It ended powerfully but all too soon. I was left sitting on the edge of my seat, literally, eagerly awaiting the start of Part II. Whether or not we’ll ever see the second act, however, remains to be seen.
Despite testimony that could have easily tainted my outlook, I settled into my seat unswayed, holding onto my high expectations. In the end, on the whole, my expectations were mostly met. I’m pleased to state with confidence that “Atlas Shrugged Part I” is well worth the time, the cost, and most of all, the lingering mental workout.
One vital prerequisite exists, however, this being to at least peripherally know the story before entering the theater. After all, at hand is one multi-faceted, detailed and philosophical story that requires constant and unwavering attention. Blink and you might miss something. Allow your mind to wander for five seconds and you might pass over a line of paramount and later significance. As this would seem true for even those who know the story inside and out, I can’t imagine how a viewer could manage to follow blindly. Let’s just say I’m personally somewhere in between these two ends.
The visual effects of the film prove strong and impressive throughout. The miles upon miles of shiny new railroad track, fictitious of course, are stunning, leading into a bridge of true grandeur (and pivotal controversy) that I only wish existed in real life. While other effects are obviously computer generated, they remain at the very least passably believable.
The casting and the acting, while already the scorn of many a review, pass in my book, though not perfectly. I’m not exactly sure how I pictured Dagny Taggart as I read the novel, but suffice to say, her big screen debut works for me, despite a weak scene or two. Ellis Wyatt was flawlessly cast, as was Lillian Rearden, wife of Hank, who himself strongly grew on me from my initial point of skepticism. The only character I pictured entirely differently than he “emerged” is James Taggart, who simply seemed all too soft and youthful. But then, considering where he ends up, perhaps this is intentional.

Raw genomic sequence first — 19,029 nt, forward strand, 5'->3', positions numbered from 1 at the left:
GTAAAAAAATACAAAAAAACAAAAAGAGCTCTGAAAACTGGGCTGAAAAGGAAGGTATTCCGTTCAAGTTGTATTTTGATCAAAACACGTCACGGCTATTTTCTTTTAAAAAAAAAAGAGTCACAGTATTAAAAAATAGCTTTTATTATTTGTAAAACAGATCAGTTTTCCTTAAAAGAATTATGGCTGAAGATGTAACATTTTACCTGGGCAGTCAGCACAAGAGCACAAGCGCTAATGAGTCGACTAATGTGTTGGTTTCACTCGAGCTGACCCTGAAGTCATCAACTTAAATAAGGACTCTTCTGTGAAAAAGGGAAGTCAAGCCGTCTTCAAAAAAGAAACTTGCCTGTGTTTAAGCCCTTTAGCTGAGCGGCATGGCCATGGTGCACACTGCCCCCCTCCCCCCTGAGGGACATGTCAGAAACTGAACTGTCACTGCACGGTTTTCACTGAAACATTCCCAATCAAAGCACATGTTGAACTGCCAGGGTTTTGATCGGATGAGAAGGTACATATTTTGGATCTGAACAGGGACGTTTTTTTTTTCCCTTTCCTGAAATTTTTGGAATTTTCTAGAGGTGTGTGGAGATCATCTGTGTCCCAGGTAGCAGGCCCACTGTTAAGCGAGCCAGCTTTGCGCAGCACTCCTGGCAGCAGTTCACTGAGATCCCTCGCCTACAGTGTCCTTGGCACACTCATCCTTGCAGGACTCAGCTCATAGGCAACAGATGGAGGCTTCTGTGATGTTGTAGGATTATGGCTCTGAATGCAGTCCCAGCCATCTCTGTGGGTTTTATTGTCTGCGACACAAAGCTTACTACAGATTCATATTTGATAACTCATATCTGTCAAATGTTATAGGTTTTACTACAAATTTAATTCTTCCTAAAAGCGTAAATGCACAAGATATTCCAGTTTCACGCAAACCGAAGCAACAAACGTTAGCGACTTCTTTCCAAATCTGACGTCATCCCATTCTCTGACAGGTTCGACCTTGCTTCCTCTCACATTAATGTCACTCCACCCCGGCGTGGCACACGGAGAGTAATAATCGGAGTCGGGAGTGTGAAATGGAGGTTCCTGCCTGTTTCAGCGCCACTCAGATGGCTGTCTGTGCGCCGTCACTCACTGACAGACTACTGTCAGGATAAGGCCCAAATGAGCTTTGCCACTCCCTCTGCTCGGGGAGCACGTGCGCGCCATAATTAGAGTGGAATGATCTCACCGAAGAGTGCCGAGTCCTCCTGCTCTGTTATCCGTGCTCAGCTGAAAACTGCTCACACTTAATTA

Like railroad track itself, the film does an effective, and surprisingly succinct, job in rolling out a route to comprehending the overall plot of “Atlas Shrugged.” The story is built on two very powerful yet opposing belief systems, each with its respective merits and shortcomings. While I’m not here now to define and argue these details, I will say that I walked out of the theater with my mind heavily leaning in one direction over the other.
The year is 2016, and doom is upon just about everyone, save one steel manufacturer and the owners of one railroad for whom the steel is produced. It’s frightening to consider this fictional doom becoming reality. When we really arrive at 2016, a short five years from now, will gasoline be $37 a gallon, the Dow close below 4000, and railroads rule the land as the only affordable means of transportation? Moreover, will the federal government’s actions to turn the country’s economy around really be the solution? The latter is the question of all questions that “Atlas Shrugged” leaves us to ponder and somehow try to answer. This may be a bigger mystery than the most famous question of the story itself, at least more controversial and perhaps even unsolvable. In the meantime, bring on Part II!
It began powerfully. It ended equally if not more so. And I’m left feeling for Dagny. Perhaps I need speak no more, except to say I love the bracelet, and to repeat: So who is he? His identity, finally, is all the clearer.
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